We also selected some responses from the longer video interview, which you can read below.
A: Obviously, everybody's tuned into the Presidential results from the 2016 election, and they're very important, but we need to keep in mind that much of the programming, and even funding for afterschool comes locally, from municipalities, school districts, United Way's, and other local foundations.
In some states such as California, New York, Illinois, Connecticut, Tennessee and others, public funding comes from the city, state, and federal levels. What I would recommend to people is that they work at all those levels to expand the number of programs locally.
Q: What have we heard from President Trump that may predict future opportunities for afterschool?
A: I would consider the following:
• Tax credits: His daughter, actually put forth in the election, a proposal to increase the tax credits in refundable tax credits for families who pay for childcare, which would be a whole new interesting way to support families. They would have to put some out-of-pocket expenses in, but they might get part of it back. Many parents pay 4,000 - 5,000 dollars a year, per child, for afterschool and summer programming. If they could perhaps get some of that back, as a tax deduction, or if they're a low income family, we'd get a tax rebate, that might really help us expand the field. It's a very different way than direct funding, but we need to look at that.
• Infrastructure: President Trump has proposed a big infrastructure building program. I don't know what it's going to include, but he has mentioned schools.
What about if schools that are being remodeled, they create an afterschool community learning wing, with the latest technology for kids and families? That might be a possibility. It is a very different approach, but we need to reiterate, we need to keep working at the local level with local foundations, city, state, and federal levels, maybe in some new ways and see if we can continue to move this field forward.
Q: What are recent developments in the afterschool field that you think are important?
A: We now have what you might call an afterschool infrastructure or platform, but not everywhere. We still have a lot of places where we don't have any programs – places where we might need them the most.
In many places in the country, we have quality afterschool programs that allow us to use afterschool partnerships and programming to get into new areas where young people need support. A couple of areas of recent developments that I think are particularly exciting:
• College and Career Readiness – There is a growing concern that middle and high school students don't have a real clear path to graduate from high school. "How do I go to college? How do I get a job? What kind of workforce skills could I get, or do I need?" We could start working on those workforce skills and college and career readiness in afterschool programs by partnering with businesses and community colleges.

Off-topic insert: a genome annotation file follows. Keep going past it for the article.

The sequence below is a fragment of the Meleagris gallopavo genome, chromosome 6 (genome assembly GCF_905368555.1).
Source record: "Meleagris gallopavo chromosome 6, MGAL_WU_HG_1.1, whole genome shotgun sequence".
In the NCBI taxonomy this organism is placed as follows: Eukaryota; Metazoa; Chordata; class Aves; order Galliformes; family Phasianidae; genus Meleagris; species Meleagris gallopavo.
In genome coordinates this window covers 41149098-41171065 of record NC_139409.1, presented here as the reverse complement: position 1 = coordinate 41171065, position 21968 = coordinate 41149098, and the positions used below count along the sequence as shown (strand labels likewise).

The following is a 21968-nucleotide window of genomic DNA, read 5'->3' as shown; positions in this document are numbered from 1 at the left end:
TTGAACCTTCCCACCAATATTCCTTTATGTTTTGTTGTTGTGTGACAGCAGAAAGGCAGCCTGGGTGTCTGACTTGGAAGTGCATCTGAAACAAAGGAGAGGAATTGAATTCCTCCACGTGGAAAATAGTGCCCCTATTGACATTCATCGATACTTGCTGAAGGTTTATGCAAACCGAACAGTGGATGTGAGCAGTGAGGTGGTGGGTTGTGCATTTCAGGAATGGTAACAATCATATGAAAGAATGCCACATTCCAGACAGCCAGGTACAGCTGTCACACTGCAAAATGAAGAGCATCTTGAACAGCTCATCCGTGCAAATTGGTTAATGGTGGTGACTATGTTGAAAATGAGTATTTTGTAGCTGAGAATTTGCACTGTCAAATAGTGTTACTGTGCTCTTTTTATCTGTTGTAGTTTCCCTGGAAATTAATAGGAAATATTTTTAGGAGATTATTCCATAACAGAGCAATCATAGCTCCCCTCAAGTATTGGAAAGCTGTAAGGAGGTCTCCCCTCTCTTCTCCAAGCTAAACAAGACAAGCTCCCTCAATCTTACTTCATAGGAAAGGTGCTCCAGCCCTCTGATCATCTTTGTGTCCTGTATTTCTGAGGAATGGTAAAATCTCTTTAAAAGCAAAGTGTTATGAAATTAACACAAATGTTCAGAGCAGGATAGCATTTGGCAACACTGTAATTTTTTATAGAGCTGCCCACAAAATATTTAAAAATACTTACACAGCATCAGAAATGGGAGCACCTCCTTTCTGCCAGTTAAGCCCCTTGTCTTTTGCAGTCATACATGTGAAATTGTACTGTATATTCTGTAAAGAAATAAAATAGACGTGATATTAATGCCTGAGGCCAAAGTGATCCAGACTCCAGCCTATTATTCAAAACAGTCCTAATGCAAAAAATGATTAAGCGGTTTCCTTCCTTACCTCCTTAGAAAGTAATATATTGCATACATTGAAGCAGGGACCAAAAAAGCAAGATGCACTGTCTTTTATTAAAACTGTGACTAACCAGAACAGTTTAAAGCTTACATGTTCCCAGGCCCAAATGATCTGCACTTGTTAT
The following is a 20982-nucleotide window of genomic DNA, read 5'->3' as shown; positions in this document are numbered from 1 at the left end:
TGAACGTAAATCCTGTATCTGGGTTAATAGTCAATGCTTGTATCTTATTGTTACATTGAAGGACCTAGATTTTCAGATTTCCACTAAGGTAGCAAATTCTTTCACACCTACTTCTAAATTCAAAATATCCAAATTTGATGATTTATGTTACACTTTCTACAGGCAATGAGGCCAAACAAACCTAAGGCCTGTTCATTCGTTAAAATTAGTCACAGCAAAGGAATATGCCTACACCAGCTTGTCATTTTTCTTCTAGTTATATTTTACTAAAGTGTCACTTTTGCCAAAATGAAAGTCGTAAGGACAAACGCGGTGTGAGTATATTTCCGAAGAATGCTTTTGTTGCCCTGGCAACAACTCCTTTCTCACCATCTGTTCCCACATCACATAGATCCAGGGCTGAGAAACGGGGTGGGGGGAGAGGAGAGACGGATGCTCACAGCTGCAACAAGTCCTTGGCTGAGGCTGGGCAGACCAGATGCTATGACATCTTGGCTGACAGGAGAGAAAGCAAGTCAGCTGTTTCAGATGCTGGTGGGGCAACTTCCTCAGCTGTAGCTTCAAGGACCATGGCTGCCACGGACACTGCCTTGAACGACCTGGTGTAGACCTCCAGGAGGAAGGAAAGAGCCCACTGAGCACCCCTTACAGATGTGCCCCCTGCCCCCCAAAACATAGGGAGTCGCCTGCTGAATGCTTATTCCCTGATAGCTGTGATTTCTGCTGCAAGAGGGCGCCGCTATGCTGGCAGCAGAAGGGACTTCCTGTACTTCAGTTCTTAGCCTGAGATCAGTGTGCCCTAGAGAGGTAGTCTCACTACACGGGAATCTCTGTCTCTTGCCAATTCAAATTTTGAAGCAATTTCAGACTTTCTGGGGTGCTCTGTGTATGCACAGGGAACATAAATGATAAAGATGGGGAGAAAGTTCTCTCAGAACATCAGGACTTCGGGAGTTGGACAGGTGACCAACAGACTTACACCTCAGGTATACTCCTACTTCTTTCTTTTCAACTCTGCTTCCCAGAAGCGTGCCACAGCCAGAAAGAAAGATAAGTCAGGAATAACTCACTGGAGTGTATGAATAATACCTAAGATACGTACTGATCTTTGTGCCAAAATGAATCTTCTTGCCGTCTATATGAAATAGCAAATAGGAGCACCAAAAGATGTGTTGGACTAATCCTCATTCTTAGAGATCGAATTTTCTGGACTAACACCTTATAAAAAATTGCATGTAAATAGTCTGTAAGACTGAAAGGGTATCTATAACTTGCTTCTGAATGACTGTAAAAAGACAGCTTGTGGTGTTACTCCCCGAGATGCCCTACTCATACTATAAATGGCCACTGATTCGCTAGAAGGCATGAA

• STEM and STEAM - There's real interest right now in science, technology, engineering, and math (STEM) fields. When you throw arts in there, it's STEM + the arts, it's STEAM. There is a lot of interest in how you could use afterschool and summer programs to interest students in STEM or STEAM.
Some really good examples around the country have been able to take students that said, "Ooh, science, math, I can't do that". They go through the summer program, afterschool program, build robots, use dance and drama to learn technology or science, or learn coding and come out saying, "I think I can do that".
|Photo Credit: http://www.farbrook.org/|
|Photo Credit: The Star Online|
• Credits for participation – Older youth can earn credits in afterschool and summer programs. For children who are struggling in school, if they fail a subject or two, they never get to interesting advanced content. They bubble along at the bottom of the courses, so they never see the power of taking more advanced courses. They can't get to the design course in arts or career and technical fields.
A few places are now experimenting with offering credits in afterschool and summer programs. In addition to the credits offered during the school day, they can be involved in another program afterschool, weekends and summer, and earn another credit or two.
Think about that. For five years, you can earn almost a semester worth of credit. For some kids, those credits are powerful door openers to get into community college or a four-year college. That's another area we need to explore, and there's starting to be interest in.
Dr. Terry K. Peterson is Board Chair of the Afterschool Alliance and Senior Fellow at the Richard Riley Institute at Furman University and College of Charleston. Former U.S. Secretary of Education Dick Riley has called Terry “the king of afterschool.” During his decades-long tenure in public service, Terry held senior state- and federal-level positions in which he developed numerous education policies and funding streams, including at the U.S. Department of Education where he helped create the 21st Century Community Learning Centers initiative.
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